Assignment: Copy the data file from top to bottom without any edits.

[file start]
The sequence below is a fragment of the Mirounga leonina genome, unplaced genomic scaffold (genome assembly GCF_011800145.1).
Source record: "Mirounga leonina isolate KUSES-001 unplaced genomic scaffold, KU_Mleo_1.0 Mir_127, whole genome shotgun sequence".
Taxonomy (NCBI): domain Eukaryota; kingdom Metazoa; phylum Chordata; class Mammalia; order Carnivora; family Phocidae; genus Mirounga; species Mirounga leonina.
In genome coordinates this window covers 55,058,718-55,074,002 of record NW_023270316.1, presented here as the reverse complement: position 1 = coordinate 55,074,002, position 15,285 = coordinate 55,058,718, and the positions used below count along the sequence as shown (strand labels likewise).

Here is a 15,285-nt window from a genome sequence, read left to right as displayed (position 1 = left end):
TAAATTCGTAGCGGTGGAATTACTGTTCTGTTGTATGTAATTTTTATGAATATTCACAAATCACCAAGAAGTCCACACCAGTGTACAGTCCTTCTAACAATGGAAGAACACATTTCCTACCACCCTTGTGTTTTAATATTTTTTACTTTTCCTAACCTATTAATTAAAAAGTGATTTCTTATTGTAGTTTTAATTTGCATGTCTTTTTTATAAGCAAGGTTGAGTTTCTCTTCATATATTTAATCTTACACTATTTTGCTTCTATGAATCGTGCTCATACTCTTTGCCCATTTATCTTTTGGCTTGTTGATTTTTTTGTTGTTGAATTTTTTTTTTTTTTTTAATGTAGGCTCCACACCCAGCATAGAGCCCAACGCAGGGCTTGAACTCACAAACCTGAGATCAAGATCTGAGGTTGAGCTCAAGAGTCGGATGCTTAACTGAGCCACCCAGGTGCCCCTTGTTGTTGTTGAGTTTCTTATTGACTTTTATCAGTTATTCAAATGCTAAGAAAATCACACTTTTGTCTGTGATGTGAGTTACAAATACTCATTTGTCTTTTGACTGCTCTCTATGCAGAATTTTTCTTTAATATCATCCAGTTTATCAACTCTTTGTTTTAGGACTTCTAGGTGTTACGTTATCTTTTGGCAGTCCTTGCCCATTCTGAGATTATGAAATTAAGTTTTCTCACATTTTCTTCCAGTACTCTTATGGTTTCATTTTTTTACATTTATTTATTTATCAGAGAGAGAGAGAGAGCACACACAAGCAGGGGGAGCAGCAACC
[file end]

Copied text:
The sequence below is a fragment of the Mirounga leonina genome, unplaced genomic scaffold (genome assembly GCF_011800145.1).
Source record: "Mirounga leonina isolate KUSES-001 unplaced genomic scaffold, KU_Mleo_1.0 Mir_127, whole genome shotgun sequence".
Taxonomy (NCBI): domain Eukaryota; kingdom Metazoa; phylum Chordata; class Mammalia; order Carnivora; family Phocidae; genus Mirounga; species Mirounga leonina.
In genome coordinates this window covers 55,058,718-55,074,002 of record NW_023270316.1, presented here as the reverse complement: position 1 = coordinate 55,074,002, position 15,285 = coordinate 55,058,718, and the positions used below count along the sequence as shown (strand labels likewise).

Here is a 15,285-nt window from a genome sequence, read left to right as displayed (position 1 = left end):
TAAATTCGTAGCGGTGGAATTACTGTTCTGTTGTATGTAATTTTTATGAATATTCACAAATCACCAAGAAGTCCACACCAGTGTACAGTCCTTCTAACAATGGAAGAACACATTTCCTACCACCCTTGTGTTTTAATATTTTTTACTTTTCCTAACCTATTAATTAAAAAGTGATTTCTTATTGTAGTTTTAATTTGCATGTCTTTTTTATAAGCAAGGTTGAGTTTCTCTTCATATATTTAATCTTACACTATTTTGCTTCTATGAATCGTGCTCATACTCTTTGCCCATTTATCTTTTGGCTTGTTGATTTTTTTGTTGTTGAATTTTTTTTTTTTTTTTAATGTAGGCTCCACACCCAGCATAGAGCCCAACGCAGGGCTTGAACTCACAAACCTGAGATCAAGATCTGAGGTTGAGCTCAAGAGTCGGATGCTTAACTGAGCCACCCAGGTGCCCCTTGTTGTTGTTGAGTTTCTTATTGACTTTTATCAGTTATTCAAATGCTAAGAAAATCACACTTTTGTCTGTGATGTGAGTTACAAATACTCATTTGTCTTTTGACTGCTCTCTATGCAGAATTTTTCTTTAATATCATCCAGTTTATCAACTCTTTGTTTTAGGACTTCTAGGTGTTACGTTATCTTTTGGCAGTCCTTGCCCATTCTGAGATTATGAAATTAAGTTTTCTCACATTTTCTTCCAGTACTCTTATGGTTTCATTTTTTTACATTTATTTATTTATCAGAGAGAGAGAGAGAGCACACACAAGCAGGGGGAGCAGCAACC